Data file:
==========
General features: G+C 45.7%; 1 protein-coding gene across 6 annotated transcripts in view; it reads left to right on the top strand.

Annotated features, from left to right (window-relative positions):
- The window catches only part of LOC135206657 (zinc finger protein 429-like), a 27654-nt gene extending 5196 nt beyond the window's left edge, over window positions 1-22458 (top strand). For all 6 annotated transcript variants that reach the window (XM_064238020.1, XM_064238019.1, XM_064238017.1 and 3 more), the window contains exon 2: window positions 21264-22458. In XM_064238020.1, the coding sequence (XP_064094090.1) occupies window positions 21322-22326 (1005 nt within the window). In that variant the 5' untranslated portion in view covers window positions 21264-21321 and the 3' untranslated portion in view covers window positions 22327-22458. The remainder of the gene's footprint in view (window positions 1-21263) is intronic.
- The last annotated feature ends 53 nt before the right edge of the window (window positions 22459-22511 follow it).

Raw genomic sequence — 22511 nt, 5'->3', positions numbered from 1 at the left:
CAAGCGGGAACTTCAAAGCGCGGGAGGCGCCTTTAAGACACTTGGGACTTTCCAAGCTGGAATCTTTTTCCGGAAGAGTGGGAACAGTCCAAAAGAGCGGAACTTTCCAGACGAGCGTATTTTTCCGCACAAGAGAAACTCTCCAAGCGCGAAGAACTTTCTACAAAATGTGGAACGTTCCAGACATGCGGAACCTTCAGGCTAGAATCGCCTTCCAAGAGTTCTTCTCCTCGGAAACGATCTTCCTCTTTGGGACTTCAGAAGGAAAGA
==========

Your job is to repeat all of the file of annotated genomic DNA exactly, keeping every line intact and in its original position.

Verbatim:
General features: G+C 45.7%; 1 protein-coding gene across 6 annotated transcripts in view; it reads left to right on the top strand.

Annotated features, from left to right (window-relative positions):
- The window catches only part of LOC135206657 (zinc finger protein 429-like), a 27654-nt gene extending 5196 nt beyond the window's left edge, over window positions 1-22458 (top strand). For all 6 annotated transcript variants that reach the window (XM_064238020.1, XM_064238019.1, XM_064238017.1 and 3 more), the window contains exon 2: window positions 21264-22458. In XM_064238020.1, the coding sequence (XP_064094090.1) occupies window positions 21322-22326 (1005 nt within the window). In that variant the 5' untranslated portion in view covers window positions 21264-21321 and the 3' untranslated portion in view covers window positions 22327-22458. The remainder of the gene's footprint in view (window positions 1-21263) is intronic.
- The last annotated feature ends 53 nt before the right edge of the window (window positions 22459-22511 follow it).

Raw genomic sequence — 22511 nt, 5'->3', positions numbered from 1 at the left:
CAAGCGGGAACTTCAAAGCGCGGGAGGCGCCTTTAAGACACTTGGGACTTTCCAAGCTGGAATCTTTTTCCGGAAGAGTGGGAACAGTCCAAAAGAGCGGAACTTTCCAGACGAGCGTATTTTTCCGCACAAGAGAAACTCTCCAAGCGCGAAGAACTTTCTACAAAATGTGGAACGTTCCAGACATGCGGAACCTTCAGGCTAGAATCGCCTTCCAAGAGTTCTTCTCCTCGGAAACGATCTTCCTCTTTGGGACTTCAGAAGGAAAGA